In most cases the player is not that good, and tries to play above their comfort level or ability. An unrealistic vision appears of what a DI athlete is fantasizes in their minds and it shapes how they think, feel, and act. Players start doing reckless, self centered plays, regardless of the consequences to their teammates and opponents. A lot of times the player who delivers the cheap shot is not the one who gets the payback. Another injury happens and no one relates it to anything other than the play in which it happens. Well, now you know different. Back to the story.
What make this youth sports injury so intriguing to me are the circumstances before the injury that may have lead to the injury. But let’s get what we know to be the facts out first before I look at the cause and effect paradigm.
During a faceoff at mid-field this young man won the ball and headed down the field towards the opposing goal. While approaching the defenders’ goal, he was checked by an opposing player, face to face. This player was given a one minute penalty for cross checking and the young man who was hit got hurt. He suffered a concussion.
I have seen numerous replays of the hit, and although it was a crosscheck, it did not seem to be of the vicious nature, but I wasn’t there to see it in person in front of 2,000 people. And I wasn’t trying to win a championship. What I want to discuss in this week’s blog is the many different circumstances going on before the hit, way before, and the ensuing reaction to the hit.
As you may or may not know, I suffered eight concussions during my athletic career, and I am very sensitive to this issue. The first thing I want to discuss is the injured boy’s background. Being a multiple sport athlete, this young man, who by all accounts is a very good person, plays a lot of sports, and plays them at a pretty high level for the area he is from. I do not have the exact data on how often he plays or even if he plays two sports at once. I do not know if he attends showcases or not.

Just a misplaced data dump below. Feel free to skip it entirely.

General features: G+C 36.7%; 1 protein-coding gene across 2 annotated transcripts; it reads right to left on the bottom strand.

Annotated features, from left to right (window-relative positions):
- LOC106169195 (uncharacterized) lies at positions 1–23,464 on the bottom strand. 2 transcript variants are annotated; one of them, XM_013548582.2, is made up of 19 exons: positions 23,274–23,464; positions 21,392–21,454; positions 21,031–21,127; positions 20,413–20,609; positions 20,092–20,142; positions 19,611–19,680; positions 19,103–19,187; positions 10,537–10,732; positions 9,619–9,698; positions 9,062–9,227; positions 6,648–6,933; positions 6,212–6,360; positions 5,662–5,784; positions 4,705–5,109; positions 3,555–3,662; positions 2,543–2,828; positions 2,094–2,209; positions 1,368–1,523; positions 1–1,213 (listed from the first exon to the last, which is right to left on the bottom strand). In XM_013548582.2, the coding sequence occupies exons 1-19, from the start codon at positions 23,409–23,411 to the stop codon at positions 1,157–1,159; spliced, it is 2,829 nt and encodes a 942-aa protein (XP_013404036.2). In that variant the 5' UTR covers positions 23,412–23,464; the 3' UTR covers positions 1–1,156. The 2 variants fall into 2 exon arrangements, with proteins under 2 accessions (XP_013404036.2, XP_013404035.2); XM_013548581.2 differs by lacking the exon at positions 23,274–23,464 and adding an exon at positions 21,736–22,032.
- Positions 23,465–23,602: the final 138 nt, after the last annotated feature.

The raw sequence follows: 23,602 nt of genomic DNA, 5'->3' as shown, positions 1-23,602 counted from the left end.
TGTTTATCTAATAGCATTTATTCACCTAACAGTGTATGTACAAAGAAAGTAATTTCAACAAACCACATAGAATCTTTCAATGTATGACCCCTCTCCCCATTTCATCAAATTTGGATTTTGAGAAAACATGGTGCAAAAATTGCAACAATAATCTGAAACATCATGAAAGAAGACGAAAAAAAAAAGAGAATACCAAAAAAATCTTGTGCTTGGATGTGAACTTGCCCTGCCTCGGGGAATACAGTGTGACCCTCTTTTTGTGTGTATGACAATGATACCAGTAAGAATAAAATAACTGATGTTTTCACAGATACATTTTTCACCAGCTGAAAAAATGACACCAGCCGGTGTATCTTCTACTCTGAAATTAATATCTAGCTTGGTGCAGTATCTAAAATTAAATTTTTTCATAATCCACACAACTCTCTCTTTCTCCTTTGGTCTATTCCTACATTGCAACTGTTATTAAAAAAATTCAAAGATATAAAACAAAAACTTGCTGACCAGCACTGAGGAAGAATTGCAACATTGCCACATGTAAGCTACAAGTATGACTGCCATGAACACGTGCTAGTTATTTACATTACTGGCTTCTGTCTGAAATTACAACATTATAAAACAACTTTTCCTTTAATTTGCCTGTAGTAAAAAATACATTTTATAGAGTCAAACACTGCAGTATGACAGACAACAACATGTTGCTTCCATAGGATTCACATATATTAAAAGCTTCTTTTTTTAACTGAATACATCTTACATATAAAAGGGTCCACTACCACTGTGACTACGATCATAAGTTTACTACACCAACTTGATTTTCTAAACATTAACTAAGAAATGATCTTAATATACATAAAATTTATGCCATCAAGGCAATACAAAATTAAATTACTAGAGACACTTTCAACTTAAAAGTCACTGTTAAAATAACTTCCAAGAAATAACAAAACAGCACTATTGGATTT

What I do know is that while playing hockey he received a concussion, and that his future is certainly going to be watched much more carefully for health reasons than it would have been before we gained the important knowledge we have today on concussions.
What I know is that he was considered or is considered a star athlete at his high school. But understand this could be any boy, in any sport. That is what I am trying to teach. It is applicable to the entire youth sport’s paradigm.
Let’s say that this boy was continually being told that he was a star. He got more playing time and was doing great things on the playing field and rink. Maybe he got to believe he was very good and started taking chances, relying on his athletic ability to get him in and out of situations that other players could not. Maybe the more playing time he got made him more susceptible to injuries because instead of using his teammates more, which is what college coaches want, he tried more individual tactics putting himself in harm’s way more often. By having the player more tired than he actually thought he was, his reaction time was just a bit off, and the next hit he got was one that, if not so tired, he could have gotten out of the way or at least deflected it.
What if he had the very best equipment? What if that equipment helped feed the belief that he was invincible, once again upping the possibility of injury? What if he felt having the very best equipment on his body, feet, and head made him believe he was the very best; capable of doing the best things out on the field or rink, and that he pushed himself outside his abilities and paid a price with an avoidable injury?
The coaches run out on the field attending to their star player, bend over him like a wounded warrior in battle without realizing their culpability in the injury. The one coach yells at the other coach for his player’s cheap hit not understanding that by playing that player so much and relying on him so much other players on the team felt subconsciously that they had to do less. They watched while the star player did his “thing.”
The opposing coach, not realizing what his player was going to do, because he had not benched him for similar plays in the past, allowed his players a feeling of recklessness. They did not respect their opponent. This star player wasn’t so hot. Why was he getting all the adulation? ”I’m as good as he is.” Then whamo , the hit is made, and the excuses start, but it is too late. A needless injury has occurred and many of the people who were responsible for it will never know their role in the avoidable tragedy and its long term consequences.
You see most catastrophic injuries have their root way before the actual injury takes place. Even the so called “freak” accident or injury, when analyzed in its entire journey or time line leading up to the injury, could have very possibly been avoided. Sometimes, a player receives an “off season” injury and does not put two and two together to see the entire time line and journey that led to the ultimate catastrophic injury.
I really truly hope it helps save children from an avoidable. injury